Classic mid-Atlantic scrapple is pork, spices, cornmeal, buckwheat flour and love.
Green chorizo has green chiles, lots of cilantro or parsley, plus a secret ingredient…
Mexican chorizo is very different from its Spanish cousin. Mexican chorizo is softer, spicier and more floral than Spanish chorizo. Making an authentic one is tricky if you don’t have some of the ingredients, but even if you leave some out, it’ll still be good. You should also know that there is no “One True”
I love crepinettes. Think of them as sausage patties wrapped in a blanket of fat. Learn to use caul fat and it’ll change your cooking.
As a Jersey boy, hot Italian sausage has been a part of my life forever. Here’s my recipe for this classic link.
In this episode of Hunt Gather Talk, I talk with my friend Christian Spinillo about getting into the craft of making salami and other dry-cured sausages. We discuss equipment, sanitation, good books to read on the subject, we walk you through the whole process.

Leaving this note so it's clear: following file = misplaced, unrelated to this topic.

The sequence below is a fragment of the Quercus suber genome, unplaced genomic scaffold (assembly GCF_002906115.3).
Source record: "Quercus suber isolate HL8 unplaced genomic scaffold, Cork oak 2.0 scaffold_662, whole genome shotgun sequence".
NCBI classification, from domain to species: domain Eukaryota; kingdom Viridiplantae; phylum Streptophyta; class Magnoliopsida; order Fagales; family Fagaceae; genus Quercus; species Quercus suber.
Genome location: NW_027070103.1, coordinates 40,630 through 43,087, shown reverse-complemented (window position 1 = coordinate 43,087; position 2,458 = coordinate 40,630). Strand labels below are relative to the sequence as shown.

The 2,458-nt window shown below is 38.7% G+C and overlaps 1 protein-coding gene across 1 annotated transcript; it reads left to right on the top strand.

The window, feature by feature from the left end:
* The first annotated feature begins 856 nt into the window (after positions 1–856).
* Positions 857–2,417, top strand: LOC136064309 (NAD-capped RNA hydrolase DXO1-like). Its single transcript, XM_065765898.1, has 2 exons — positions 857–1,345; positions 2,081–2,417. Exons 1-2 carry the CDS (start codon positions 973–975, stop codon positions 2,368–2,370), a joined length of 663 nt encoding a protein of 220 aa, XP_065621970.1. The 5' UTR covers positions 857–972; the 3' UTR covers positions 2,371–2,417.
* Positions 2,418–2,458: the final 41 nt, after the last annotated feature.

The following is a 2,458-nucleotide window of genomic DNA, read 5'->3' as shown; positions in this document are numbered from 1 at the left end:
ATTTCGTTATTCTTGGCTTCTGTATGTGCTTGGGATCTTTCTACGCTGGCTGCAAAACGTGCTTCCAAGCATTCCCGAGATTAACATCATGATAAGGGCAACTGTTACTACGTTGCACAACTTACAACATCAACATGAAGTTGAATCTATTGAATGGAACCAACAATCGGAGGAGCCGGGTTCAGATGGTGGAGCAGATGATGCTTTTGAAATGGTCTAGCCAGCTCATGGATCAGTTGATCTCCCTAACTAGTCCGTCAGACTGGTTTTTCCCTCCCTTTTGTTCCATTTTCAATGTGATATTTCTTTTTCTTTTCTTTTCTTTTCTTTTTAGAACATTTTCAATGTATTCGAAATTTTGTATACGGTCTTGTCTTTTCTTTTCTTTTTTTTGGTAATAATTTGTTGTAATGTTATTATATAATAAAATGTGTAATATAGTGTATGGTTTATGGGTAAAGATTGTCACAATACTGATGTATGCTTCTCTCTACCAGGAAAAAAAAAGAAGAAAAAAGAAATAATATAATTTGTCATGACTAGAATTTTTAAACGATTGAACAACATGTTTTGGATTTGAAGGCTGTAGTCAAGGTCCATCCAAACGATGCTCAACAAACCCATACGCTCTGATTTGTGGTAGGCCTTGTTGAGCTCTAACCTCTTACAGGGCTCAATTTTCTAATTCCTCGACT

There are lots of variants on the classic Spanish chorizo, and this is one from Argentina. It’s a very simple fresh sausage, grilled and served with chimichurri on a roll. Here’s how to make it.
Fennel salami, finocchiona, is an Italian staple. There are lots of variations on this salami, but they all require a decent addition of fennel seeds. My version has wild fennel seeds, fennel pollen and ouzo.